Monthly Archives: February 2012

Family; the Book of Laughter and Remembering

This blog post was written in July 2011

Just got back from Minnesota, and sadly it is warmer here in normally tepid LA than it was there. Everything feels dull compared to the pretty green landscape and gorgeous blue sky dotted with little white clouds I saw in St Paul and surroundings.  I have re-entered la la land, the land of bland, the city of blah.

It was a fun holiday weekend, filled with all the typical Minnesota good clean fun and quirks I have grown to love. We ate, we drank, we played lawn games, we watched dvds, we played with cats, we got dusted with fireworks cinders.  Much of the agenda is created to please our little niece Ellie, who at nearly thirteen is not so little anymore.  With three doting aunties and her very patient mom Ellie is the only one of the next generation in our family.  Oh the pressure.  As a result of being an only child she is a picky eater and a stickler for rules.  I have a one-up on my windbreaker wearing sisters in that I am a “girly-girl” as Ellie puts it and can coach little miss Ellie in all things hair, nail polish and clothes, clothes, clothes.  She once asked me, “Claire why are you a girly-girl?” “In this family someone’s gotta be it” I answered. I deserve to have this special privelage.  I live 1300 miles away.

Ellie isn’t like the kids in LA.  She is more innocent. Less sarcastic.  More interested in what’s going on among her friends than Hollywood, although she was vaguely interested to know that I actually know Nikki Reed from the Twilight series.  Ellie lost interest when I mentioned Nikki was engaged to someone she hadn’t heard of, namely Paul with the Rod Stewart like voice and cute smile from American Idol.  I think she just wanted to polish her nails and watch High School Musical with me which is what we ended up doing. We watched all three!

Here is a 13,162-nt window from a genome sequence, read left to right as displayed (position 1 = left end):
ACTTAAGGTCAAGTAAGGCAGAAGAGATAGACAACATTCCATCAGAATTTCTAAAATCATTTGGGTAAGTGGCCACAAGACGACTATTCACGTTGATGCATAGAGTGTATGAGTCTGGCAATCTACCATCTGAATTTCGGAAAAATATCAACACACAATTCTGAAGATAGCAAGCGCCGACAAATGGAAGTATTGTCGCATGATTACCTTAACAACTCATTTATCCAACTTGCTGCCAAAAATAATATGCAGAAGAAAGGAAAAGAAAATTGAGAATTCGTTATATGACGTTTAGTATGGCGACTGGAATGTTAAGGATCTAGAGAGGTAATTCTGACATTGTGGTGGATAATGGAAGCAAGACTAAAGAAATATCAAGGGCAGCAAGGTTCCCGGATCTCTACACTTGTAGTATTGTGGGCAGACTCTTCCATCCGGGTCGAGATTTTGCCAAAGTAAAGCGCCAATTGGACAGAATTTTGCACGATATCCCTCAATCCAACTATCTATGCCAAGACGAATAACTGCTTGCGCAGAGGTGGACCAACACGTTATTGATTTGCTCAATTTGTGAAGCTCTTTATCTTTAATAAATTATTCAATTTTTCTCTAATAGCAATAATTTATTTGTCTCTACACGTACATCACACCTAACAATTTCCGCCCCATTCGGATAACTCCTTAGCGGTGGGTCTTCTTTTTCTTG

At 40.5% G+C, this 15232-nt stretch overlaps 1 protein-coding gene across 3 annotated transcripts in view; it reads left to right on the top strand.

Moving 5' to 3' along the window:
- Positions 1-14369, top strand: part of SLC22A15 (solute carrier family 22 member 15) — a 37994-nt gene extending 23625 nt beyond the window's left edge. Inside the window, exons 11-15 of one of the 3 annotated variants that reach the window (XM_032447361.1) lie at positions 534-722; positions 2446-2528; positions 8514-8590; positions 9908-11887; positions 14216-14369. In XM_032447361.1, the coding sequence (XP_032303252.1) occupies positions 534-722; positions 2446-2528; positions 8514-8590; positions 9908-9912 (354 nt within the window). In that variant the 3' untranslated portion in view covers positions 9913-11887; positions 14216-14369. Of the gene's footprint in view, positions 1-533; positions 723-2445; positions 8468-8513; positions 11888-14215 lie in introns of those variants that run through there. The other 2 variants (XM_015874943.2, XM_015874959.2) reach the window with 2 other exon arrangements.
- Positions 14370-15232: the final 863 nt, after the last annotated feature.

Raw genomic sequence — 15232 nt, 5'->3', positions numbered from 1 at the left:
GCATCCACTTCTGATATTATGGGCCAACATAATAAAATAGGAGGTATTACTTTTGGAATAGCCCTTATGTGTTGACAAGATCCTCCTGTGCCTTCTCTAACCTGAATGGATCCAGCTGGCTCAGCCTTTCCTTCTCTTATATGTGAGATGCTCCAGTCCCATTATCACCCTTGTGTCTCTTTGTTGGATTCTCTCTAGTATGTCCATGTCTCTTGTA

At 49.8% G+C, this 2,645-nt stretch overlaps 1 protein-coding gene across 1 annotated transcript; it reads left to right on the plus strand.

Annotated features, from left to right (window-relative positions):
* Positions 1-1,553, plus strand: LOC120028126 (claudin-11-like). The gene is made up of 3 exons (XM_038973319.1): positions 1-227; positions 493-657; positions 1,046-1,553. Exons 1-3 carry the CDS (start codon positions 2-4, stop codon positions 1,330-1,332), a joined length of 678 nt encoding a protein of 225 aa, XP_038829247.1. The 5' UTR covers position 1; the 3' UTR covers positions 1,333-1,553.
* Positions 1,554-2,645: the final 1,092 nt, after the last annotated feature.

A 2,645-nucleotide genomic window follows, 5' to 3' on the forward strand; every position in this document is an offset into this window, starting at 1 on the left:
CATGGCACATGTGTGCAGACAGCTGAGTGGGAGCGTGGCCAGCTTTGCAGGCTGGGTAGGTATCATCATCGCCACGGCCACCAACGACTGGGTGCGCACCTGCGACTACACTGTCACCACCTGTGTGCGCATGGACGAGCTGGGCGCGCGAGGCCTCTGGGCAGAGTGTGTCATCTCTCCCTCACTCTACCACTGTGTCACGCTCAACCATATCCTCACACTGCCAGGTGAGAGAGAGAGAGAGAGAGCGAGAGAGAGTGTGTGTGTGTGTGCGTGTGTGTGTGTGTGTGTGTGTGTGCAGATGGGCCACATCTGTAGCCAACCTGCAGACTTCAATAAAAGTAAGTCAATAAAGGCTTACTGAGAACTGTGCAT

I was surprised when on our little sojourn to the Fraconia sculpture park that Ellies’ sullenness wasn’t due to being away from her friends and stuck with her aunties in a car on a holiday weekend.  “What’s wrong Ellie?”  I asked. She surprised me with, “We should be interacting!  We should be connecting!  Instead we are walking around looking at these big art pieces.”  WOW.  She actually wanted to interact with us!  What to do?  It took me a while to really get it.  First I told her “Oh hey I know the drive was a drag but we’re e going to a fun dinner tonight…”

What she was asking for was interaction.  NOW.

We climbed atop the giant skin segment wart installation. I ventured to give her what she wanted.  “Okay.  So you want interaction.  We’ll ask each other questions!  I’ll start first.  This is an easy one.  What’s your name?”


“Your full name.  And what does it mean to you?”